LOS ANGELES — Before he was a Trojan, before he was even a coach, Donte Williams was just a defensive back starting the next stage of his life at Pasadena Community College in 2002.
Every time Williams stepped foot in the athletics facility, looking down at him and all the other athletes was the face of Jackie Robinson, who some 65 years earlier attended the then-Pasadena Junior College before going on to break down the barriers he is so famous for.
On Monday, Williams did his own trailblazing, becoming the first Black head coach in USC football history.
“It’s a humble, humble, humble thing,” Williams says, “because there’s been a lot of guys before me that probably did more than I’ve done to have the opportunity. So it’s not just about me, per se. It’s about a lot of guys that came before me, it’s a lot of guys that will come after me, so it’s about making sure I do what’s best for this team, for this university, for this community and that’s what I’m going to do.”
Williams’ opportunity came when Clay Helton was fired on Tuesday after a 1-1 start to the season. Previously the associate head coach, Williams was named the interim man in charge until the end of the season.
“You have to start with the first before you can have anything after,” says Jimmy Jones, the quarterback who was part of USC’s all-Black backfield in its legendary 1970 win over Alabama. “It’s a part of our time that we’re in right now, and we’re just going to see more and more people across the color scheme start to get hold and do well in positions that were closed for a long, long time. It’s good to see the door opened.”
Assistant coaches are no strangers to long hours, but Williams admits that his new role is a different kind of taxing. Between media obligations and managing the operations of the entire program, not to mention still holding onto some of his old responsibilities, he’s finding his time stretched thin.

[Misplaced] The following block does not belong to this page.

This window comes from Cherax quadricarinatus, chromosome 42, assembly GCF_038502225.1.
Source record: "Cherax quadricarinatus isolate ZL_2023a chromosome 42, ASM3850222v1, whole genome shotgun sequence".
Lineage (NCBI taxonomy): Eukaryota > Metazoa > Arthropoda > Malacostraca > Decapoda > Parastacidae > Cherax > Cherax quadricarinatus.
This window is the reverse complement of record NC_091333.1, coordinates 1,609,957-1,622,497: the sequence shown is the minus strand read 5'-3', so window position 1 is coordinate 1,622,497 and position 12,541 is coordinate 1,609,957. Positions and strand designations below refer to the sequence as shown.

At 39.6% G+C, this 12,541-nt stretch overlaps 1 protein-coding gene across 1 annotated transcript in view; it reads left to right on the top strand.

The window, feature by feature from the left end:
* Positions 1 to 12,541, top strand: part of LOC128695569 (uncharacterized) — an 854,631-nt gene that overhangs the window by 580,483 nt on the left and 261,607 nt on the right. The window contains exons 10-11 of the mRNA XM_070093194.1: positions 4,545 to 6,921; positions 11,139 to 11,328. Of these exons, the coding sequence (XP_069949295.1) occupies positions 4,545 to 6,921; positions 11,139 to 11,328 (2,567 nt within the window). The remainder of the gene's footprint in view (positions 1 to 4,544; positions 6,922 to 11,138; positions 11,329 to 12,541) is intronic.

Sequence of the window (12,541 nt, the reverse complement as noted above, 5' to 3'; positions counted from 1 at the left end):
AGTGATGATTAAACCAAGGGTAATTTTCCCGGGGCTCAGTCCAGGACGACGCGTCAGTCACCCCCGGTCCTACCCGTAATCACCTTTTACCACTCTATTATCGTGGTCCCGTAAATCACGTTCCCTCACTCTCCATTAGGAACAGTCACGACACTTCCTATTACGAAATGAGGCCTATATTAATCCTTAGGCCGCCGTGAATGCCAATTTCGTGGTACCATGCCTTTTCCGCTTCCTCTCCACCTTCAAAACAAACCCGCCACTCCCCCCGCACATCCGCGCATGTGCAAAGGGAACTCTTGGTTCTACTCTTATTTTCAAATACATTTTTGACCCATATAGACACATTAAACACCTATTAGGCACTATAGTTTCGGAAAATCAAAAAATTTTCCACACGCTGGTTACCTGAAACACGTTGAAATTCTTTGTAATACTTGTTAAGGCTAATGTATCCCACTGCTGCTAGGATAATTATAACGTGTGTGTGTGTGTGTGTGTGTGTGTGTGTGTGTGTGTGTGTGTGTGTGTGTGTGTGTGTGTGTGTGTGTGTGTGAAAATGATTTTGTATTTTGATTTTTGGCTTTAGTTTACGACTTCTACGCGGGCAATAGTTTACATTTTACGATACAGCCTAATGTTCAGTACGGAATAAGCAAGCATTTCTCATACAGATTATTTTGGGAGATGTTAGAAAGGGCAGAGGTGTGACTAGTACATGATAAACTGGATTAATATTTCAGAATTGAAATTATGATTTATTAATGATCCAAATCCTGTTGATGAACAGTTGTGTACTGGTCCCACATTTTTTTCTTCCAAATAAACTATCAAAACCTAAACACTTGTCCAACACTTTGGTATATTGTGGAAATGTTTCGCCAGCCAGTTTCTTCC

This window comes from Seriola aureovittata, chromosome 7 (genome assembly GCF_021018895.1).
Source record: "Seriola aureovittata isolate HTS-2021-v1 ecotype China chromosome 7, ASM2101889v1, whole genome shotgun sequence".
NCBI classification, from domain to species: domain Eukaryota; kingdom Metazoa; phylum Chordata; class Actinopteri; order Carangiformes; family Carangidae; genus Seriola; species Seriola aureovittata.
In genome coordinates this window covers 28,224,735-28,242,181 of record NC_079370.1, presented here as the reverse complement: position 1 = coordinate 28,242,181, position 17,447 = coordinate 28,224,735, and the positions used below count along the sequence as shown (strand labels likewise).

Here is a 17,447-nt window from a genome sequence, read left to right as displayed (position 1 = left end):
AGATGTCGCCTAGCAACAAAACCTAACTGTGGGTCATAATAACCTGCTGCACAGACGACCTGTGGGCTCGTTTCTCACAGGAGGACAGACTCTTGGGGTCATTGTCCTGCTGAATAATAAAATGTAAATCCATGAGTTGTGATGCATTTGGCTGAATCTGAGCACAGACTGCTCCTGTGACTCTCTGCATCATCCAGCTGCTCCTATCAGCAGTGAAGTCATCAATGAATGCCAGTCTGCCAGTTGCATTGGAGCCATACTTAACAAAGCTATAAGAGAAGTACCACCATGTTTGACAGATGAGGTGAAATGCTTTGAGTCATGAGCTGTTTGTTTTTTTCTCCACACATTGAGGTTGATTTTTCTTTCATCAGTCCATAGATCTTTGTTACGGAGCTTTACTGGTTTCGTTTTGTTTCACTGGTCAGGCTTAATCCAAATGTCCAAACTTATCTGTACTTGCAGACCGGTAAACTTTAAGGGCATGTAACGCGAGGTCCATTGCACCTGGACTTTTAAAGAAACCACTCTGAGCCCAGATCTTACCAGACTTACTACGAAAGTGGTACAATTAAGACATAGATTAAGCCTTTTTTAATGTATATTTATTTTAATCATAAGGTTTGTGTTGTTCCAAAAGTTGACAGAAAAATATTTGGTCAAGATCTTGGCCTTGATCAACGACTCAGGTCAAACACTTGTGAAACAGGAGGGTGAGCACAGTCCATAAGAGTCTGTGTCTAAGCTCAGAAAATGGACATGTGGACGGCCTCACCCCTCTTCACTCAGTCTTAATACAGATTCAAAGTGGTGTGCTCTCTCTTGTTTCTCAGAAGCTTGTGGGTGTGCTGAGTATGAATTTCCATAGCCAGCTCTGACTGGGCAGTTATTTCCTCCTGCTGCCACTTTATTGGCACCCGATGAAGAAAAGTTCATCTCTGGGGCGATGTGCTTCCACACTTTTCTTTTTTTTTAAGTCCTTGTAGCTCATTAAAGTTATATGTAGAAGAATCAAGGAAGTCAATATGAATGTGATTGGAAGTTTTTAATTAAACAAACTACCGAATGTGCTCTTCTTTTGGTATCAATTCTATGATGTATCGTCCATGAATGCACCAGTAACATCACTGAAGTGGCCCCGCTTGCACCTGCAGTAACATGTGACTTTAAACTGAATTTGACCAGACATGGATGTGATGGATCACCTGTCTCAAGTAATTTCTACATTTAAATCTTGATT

Williams estimates that he’s gotten home this week around 1 o’clock in the morning and is back out the door at 5:30 a.m.
“You don’t know what you don’t know,” Williams says of the job. “It’s almost like I go home and just basically take a shower and close my eyes and I’m right back at work. But I embrace that.”
Some of the other coaches have stepped up to help. Safeties coach Craig Naivar has added cornerbacks to most of his individual drills since Williams can’t spend all of his time with his old position group.
Instead, he’s sitting in on an offensive line meeting to learn what he describes as a new language, or watching game film to put himself in a head coach’s shoes in terms of fourth-down and special teams decisions.
“I try to do those things as early as possible in the morning, when I’m still a little tired, or as late as possible at night,” Williams explains. “It puts me and my brain in a stressful state, and I’m able to make those decisions no different than all of a sudden you have Washington State, all the fans going crazy.”
“It’s been really healthy,” defensive coordinator Todd Orlando adds. “He’s cut in a million pieces right now in terms of his job right now. We’re picking him up as much as we can and we’re keeping him updated.”
Williams lists the likes of Mike Riley, Rich Rodriguez and Chris Alt as head coaches he has worked for who influence how he is approaching this job. Several, he said, have already reached out to offer any guidance for USC’s new interim coach.
And then there are the role models for Williams to follow, as he joins a list of trailblazers in Southern California.
“I think if he’s studied the storied past of other door openers, he realizes the job in front of him,” Jones says. “If he’s true to himself and works hard and keeps his nose to the grindstone and he remains humble, then hopefully he will have the kind of success he can be proud of and USC can be proud of.”